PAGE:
That means the articles may not be coming as often as I had once hoped. Don't worry, though! I'm still devoted to cracking open these sons of bitches like piñatas, releasing the months-old candy and moldy chocolate goodness inside. I want to hit up some GameCube and PlayStation 2 games hardcore, maybe a PC title here and there if my laptop is up to the challenge.

As for today, I've pulled out another Atlus-published treasure. The Legend of Zelda is tapped once again, and as with Alundra, it's really kinda tough to screw up a winning formula.


OFFENDER: Crusader of Centy
TASTES LIKE: The Legend of Zelda

Crusader of Centy was developed by Nextech, better known these days as Nex Entertainment. This group demonstrated great prowess with a little game called Resident Evil Code: Veronica. Fearing the obligation of meeting expectations of consistent quality, it shat out Time Crisis 4 and brought balance back to its software catalogue. Who wants to work that hard all the time, seriously?

The game opens with a history lesson on the planet's creation. Before plants and animals sprung, the land was populated by monsters. As light poured over the surface, the weaker monsters died off while the more resilient ones took refuge deep underground. It was there that the monsters flourished as humans established themselves as the dominant creatures in the world above. One day, the monsters crept out of their caves and tried to adapt to the altered environment.

Naturally, the people responded by pissing their pants and killing shit.

You are Corona and you've just celebrated your 14th birthday. That means you get to start hero training! Pick up your dead father's sword and continue the proud family tradition of ruthless slaughter. You were to be joined by your cousins Tecate and Dos Equis, but unfortunately previous engagements prevented their appearance in this game. In their place is a squad of animal companions who bestow upon you kick-ass magic! Animals rule!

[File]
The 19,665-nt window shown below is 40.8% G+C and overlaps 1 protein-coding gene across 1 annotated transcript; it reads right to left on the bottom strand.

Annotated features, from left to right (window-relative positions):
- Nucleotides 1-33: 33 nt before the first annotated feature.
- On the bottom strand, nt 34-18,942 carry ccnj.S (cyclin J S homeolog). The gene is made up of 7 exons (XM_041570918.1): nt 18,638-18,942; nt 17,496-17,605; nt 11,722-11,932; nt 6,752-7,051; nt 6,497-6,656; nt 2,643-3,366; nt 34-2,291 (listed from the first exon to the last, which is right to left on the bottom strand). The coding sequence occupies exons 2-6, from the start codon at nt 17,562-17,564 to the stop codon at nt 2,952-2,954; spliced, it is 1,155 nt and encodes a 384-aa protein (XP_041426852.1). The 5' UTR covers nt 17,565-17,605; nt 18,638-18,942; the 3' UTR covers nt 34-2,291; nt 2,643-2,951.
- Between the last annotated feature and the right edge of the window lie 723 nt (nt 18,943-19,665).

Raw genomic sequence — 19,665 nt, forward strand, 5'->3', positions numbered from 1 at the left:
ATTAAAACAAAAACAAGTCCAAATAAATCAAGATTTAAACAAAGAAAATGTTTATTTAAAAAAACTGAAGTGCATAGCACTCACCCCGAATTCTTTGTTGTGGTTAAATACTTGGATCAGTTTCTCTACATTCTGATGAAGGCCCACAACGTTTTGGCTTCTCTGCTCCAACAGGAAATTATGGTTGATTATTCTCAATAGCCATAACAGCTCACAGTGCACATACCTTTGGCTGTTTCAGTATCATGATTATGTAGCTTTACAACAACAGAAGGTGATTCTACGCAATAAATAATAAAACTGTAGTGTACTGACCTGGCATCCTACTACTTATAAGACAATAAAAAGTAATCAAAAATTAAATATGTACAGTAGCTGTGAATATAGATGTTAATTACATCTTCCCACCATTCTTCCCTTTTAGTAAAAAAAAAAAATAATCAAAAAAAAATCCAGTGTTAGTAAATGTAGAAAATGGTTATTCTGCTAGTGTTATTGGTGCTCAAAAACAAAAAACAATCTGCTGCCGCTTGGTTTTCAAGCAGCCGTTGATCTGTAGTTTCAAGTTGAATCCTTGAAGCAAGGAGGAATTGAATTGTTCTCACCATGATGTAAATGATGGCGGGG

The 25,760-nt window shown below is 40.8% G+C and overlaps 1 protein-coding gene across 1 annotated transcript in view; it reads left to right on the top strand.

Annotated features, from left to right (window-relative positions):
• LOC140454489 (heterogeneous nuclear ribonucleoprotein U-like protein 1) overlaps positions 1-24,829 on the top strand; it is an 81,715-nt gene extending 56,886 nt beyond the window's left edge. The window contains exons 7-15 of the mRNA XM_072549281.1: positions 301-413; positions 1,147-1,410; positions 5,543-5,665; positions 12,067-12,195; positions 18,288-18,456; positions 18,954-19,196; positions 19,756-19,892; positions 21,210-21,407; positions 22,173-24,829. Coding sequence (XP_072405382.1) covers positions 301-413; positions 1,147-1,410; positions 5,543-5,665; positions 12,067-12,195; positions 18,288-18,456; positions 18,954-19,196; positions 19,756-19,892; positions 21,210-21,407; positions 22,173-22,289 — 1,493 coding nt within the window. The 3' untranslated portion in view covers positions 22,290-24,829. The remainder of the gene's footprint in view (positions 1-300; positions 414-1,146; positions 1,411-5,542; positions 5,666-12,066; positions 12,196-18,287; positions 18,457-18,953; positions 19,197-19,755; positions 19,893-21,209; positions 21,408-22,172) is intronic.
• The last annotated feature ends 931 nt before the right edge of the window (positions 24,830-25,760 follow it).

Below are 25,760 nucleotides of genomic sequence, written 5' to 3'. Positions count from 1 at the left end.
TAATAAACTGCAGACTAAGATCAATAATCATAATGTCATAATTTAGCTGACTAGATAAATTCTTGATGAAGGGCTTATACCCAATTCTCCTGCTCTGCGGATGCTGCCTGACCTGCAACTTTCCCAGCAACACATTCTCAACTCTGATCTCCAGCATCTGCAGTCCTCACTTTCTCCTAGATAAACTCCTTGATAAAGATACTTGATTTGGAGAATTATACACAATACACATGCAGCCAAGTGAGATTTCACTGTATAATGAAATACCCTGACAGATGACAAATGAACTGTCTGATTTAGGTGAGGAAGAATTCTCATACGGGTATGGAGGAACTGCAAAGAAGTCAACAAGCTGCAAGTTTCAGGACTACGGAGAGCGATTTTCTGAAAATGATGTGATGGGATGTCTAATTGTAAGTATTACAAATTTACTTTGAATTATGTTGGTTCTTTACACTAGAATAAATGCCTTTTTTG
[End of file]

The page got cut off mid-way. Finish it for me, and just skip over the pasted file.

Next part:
What the hell is a "Centy"? No, really. I have no fucking clue.

Is it wrong to assume that the title of a game should offer some insight into what it's all about? The word is only spoken once in the entire game, around the halfway mark when an enemy refers to you as the "Crusader of Centy." A little context could help, thanks! Is it a person? Was there once a hero named Centy? I don't think it's the name of the continent. In fact, the European title of the game, Soleil, happens to be the name of your village. So it's more like you're the "Crusader of Soleil," but we still have a mystery here! Is it shorthand for something? Jesus! Tell me!

The entire game is a localization mess. I thought by 1994 these grammar screw-ups would be a thing of the past, but no! There are cases of text scrolling by so fast that you can't read it, then you are given a yes/no response prompt and you have no idea what it is you are responding to. On several occasions, a word would improperly wrap from one line to the next, so you'd get something like "with" where the end of one line has the "w" and the following line has the "ith." That's some amateur RPG Maker horseshit!